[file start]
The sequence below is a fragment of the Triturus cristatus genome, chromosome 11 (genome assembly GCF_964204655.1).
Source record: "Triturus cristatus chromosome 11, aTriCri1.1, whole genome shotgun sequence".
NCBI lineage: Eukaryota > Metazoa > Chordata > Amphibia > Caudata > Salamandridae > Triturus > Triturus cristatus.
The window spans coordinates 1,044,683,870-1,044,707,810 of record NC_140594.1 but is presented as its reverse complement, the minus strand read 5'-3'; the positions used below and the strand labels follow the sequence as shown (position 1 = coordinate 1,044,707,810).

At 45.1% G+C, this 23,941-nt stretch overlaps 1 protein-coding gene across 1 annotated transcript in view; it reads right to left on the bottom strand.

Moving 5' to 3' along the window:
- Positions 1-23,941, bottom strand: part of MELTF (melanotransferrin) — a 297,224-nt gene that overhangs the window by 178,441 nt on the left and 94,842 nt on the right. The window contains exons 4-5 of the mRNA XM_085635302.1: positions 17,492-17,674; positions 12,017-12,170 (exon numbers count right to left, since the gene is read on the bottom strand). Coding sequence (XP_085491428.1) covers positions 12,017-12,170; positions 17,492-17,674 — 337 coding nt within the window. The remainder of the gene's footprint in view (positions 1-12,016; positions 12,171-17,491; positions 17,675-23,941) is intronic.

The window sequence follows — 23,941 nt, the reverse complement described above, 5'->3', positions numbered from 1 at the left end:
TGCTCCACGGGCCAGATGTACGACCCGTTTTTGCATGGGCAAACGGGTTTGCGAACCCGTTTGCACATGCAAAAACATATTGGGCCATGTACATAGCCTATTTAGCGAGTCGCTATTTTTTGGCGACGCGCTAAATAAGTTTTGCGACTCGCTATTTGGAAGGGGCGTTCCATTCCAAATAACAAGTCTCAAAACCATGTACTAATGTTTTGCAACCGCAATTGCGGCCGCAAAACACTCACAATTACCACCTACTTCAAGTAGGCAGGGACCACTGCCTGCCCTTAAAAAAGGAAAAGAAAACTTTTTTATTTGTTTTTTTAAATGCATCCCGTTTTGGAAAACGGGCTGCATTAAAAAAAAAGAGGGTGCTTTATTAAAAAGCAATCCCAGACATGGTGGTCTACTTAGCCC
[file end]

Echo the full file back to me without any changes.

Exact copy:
The sequence below is a fragment of the Triturus cristatus genome, chromosome 11 (genome assembly GCF_964204655.1).
Source record: "Triturus cristatus chromosome 11, aTriCri1.1, whole genome shotgun sequence".
NCBI lineage: Eukaryota > Metazoa > Chordata > Amphibia > Caudata > Salamandridae > Triturus > Triturus cristatus.
The window spans coordinates 1,044,683,870-1,044,707,810 of record NC_140594.1 but is presented as its reverse complement, the minus strand read 5'-3'; the positions used below and the strand labels follow the sequence as shown (position 1 = coordinate 1,044,707,810).

At 45.1% G+C, this 23,941-nt stretch overlaps 1 protein-coding gene across 1 annotated transcript in view; it reads right to left on the bottom strand.

Moving 5' to 3' along the window:
- Positions 1-23,941, bottom strand: part of MELTF (melanotransferrin) — a 297,224-nt gene that overhangs the window by 178,441 nt on the left and 94,842 nt on the right. The window contains exons 4-5 of the mRNA XM_085635302.1: positions 17,492-17,674; positions 12,017-12,170 (exon numbers count right to left, since the gene is read on the bottom strand). Coding sequence (XP_085491428.1) covers positions 12,017-12,170; positions 17,492-17,674 — 337 coding nt within the window. The remainder of the gene's footprint in view (positions 1-12,016; positions 12,171-17,491; positions 17,675-23,941) is intronic.

The window sequence follows — 23,941 nt, the reverse complement described above, 5'->3', positions numbered from 1 at the left end:
TGCTCCACGGGCCAGATGTACGACCCGTTTTTGCATGGGCAAACGGGTTTGCGAACCCGTTTGCACATGCAAAAACATATTGGGCCATGTACATAGCCTATTTAGCGAGTCGCTATTTTTTGGCGACGCGCTAAATAAGTTTTGCGACTCGCTATTTGGAAGGGGCGTTCCATTCCAAATAACAAGTCTCAAAACCATGTACTAATGTTTTGCAACCGCAATTGCGGCCGCAAAACACTCACAATTACCACCTACTTCAAGTAGGCAGGGACCACTGCCTGCCCTTAAAAAAGGAAAAGAAAACTTTTTTATTTGTTTTTTTAAATGCATCCCGTTTTGGAAAACGGGCTGCATTAAAAAAAAAGAGGGTGCTTTATTAAAAAGCAATCCCAGACATGGTGGTCTACTTAGCCC